One doesn’t want to have a little science experiment or eco-system growing around waist bands, arm pits, and other regions. Instead, opt for natural fibers (rayon, cotton, linen, tencel, and silk) that breath and allow both sweat and odor to dissipate into the air. Better yet, for visitors staying a week or more, have one of India’s tailors whip you up the perfect outfit, a kurta and khameez or tunic and loose pants.
Not only is India one of the last refuges for squat toilets, but in many locations it is also a hold-out in the toilet paper department. Always carry little packets with you. These tend to be strong and the plastic wrap keeps them clean. Tissues also come in handy for wiping off soda can lids before you pop the tab, and for use as a pad at your toe or heel should a blister begin to form.
6. Rickshaw Rhapsody
Give yourself the pleasure of a lifetime and clamber up into one of the million one-man rickshaws in India, the type with a bicycle and a rider. Often tourists don’t see the benefits of this simple mode of transportation, aside from providing a hardworking gentleman with an honest day’s wage. While rickshaws look peculiar, with a narrow upholstered seat perched between two wheels and only a low lumbar back support, the ride surprisingly comfortable.
Rickshaws give an unparalleled and unimpeded view of everything ahead and right or left. Perfect for picture taking and people watching, a rickshaw puts the rider above the fray and the exhaust from diesel and gasoline powered vehicles. Not a Tour de France rider, the rickshaw wallah will pedal at speeds dictated by traffic and geography; that is, slow up the hills, and more quickly down them. On a steep incline, he may even jump off and walk the rickshaw up the rise.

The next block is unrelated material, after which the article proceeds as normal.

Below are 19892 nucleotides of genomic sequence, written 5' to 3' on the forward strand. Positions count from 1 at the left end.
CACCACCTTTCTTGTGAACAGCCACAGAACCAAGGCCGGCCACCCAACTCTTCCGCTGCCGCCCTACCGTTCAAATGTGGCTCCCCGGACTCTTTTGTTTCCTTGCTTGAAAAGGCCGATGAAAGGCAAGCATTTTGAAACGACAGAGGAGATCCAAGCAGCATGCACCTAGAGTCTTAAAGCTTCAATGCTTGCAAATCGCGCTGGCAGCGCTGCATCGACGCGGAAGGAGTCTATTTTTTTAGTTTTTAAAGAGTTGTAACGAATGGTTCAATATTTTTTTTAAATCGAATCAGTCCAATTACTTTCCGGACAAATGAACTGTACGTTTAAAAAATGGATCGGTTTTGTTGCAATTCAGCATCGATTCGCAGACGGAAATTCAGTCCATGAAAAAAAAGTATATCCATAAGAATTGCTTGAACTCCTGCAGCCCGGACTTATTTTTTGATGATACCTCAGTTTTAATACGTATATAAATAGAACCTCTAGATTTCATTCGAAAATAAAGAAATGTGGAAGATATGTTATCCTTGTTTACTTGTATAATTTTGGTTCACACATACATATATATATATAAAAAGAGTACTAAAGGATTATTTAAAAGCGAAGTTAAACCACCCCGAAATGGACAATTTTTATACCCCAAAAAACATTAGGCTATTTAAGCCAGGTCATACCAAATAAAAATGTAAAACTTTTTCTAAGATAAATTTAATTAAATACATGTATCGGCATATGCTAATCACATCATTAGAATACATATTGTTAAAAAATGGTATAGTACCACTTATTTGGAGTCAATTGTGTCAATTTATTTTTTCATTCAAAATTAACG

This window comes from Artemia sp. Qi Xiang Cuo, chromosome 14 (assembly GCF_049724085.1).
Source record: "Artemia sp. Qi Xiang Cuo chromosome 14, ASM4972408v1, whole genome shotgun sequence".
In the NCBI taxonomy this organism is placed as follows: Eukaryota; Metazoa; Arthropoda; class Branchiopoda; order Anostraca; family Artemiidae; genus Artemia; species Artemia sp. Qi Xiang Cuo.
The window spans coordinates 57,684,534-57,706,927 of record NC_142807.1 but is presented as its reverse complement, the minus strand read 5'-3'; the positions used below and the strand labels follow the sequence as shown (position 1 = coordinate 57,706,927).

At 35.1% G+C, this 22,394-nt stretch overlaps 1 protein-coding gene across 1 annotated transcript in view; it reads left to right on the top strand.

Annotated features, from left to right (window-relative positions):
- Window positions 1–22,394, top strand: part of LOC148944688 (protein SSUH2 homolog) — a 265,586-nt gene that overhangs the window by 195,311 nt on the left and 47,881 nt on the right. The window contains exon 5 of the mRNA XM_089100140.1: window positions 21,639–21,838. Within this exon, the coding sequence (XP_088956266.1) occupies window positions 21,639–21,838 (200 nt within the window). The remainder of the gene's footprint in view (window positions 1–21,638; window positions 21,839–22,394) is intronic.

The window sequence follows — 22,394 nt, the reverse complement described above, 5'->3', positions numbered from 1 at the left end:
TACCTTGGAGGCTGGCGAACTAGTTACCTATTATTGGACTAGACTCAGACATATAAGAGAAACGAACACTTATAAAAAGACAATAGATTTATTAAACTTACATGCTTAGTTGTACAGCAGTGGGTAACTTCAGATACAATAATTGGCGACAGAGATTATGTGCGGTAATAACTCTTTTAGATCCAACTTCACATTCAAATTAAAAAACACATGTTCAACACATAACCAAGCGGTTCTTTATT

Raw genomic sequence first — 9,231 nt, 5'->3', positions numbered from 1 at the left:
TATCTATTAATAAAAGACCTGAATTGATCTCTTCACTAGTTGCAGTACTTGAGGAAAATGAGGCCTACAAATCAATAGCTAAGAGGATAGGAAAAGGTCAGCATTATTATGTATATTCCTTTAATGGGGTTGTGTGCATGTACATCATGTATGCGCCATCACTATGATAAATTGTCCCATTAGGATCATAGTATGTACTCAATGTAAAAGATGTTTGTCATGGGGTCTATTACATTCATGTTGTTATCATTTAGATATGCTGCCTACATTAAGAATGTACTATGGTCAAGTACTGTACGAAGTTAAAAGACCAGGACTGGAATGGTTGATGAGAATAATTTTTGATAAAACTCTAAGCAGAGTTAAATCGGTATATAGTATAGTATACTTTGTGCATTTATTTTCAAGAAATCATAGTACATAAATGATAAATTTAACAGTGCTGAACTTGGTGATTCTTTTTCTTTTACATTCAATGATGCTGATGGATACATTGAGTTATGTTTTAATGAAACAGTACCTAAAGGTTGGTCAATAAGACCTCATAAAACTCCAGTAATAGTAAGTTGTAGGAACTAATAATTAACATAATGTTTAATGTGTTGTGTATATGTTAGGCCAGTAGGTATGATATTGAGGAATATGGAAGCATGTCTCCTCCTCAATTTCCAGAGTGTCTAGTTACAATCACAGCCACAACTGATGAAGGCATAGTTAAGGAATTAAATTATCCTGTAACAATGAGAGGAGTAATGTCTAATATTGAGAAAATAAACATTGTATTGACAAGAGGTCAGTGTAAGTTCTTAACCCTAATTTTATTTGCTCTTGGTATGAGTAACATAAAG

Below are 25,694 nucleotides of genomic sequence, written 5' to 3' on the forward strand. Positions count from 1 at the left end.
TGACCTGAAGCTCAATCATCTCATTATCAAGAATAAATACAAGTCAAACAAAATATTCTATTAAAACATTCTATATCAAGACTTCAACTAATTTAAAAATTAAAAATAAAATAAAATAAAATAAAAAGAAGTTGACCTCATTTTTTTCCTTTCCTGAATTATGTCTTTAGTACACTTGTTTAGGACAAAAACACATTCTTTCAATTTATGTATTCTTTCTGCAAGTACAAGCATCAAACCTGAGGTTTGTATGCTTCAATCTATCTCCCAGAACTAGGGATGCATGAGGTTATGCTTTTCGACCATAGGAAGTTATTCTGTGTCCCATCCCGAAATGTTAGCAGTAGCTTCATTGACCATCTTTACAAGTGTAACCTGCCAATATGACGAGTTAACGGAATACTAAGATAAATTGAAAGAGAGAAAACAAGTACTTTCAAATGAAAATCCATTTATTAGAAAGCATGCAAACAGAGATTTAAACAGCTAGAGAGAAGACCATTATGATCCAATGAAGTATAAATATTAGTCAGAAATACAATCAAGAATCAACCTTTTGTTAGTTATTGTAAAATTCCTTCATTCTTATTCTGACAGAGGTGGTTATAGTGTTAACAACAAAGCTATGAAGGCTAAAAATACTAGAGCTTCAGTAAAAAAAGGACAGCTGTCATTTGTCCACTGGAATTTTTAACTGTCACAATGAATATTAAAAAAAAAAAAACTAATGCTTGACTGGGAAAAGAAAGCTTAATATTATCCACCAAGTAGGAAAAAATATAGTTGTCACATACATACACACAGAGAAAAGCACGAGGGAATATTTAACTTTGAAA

NOTE: It is important to set the price before you and your companion climb on board. Non-Indians must be aware that they will pay more than an Indian for the same service. This was not a problem for me, even when I paid $18 to buy a ticket for the Taj Mahal and my Indian friend paid $2. Negotiation is the name of the game. The rickshaw wallah may start at an absurdly high amount, like $6 (250 rupees) but you can usually get him down to the going “foreigner rate” of 80 rupees.
7. Keeping money safe
In India, or any country, you need to know where your money is at all times. Manufacturers have come up with several ingenious hidden wallets that slide under your shirt or fit against your waist band. However, getting at the money in these wallets is a problem when trying to make a purchase. It doesn’t work to advertise that under a loose fitting shirt or blouse rests an unprotected bank. Nor do you want to dislodge it by grappling with it every so often. Therefore, daily-use money should be kept in another purse or wallet. For daily use, when taking taxis, visiting museums, monuments, and temples, carry only 2000–6500 rupees (about $30-$100), an amount you can afford to lose. Your passport, credit cards, and larger amounts of cash all stay safe in the belt and completely out of sight.
Mark Twain spoke the truth when he said, “…India is the only millionaire……the One land that all men desire to see, and having seen once, by even a glimpse, would not give that glimpse for all the shows of all the rest of the globe combined.”
Originally published at barbbytes.wordpress.com on May 25, 2016.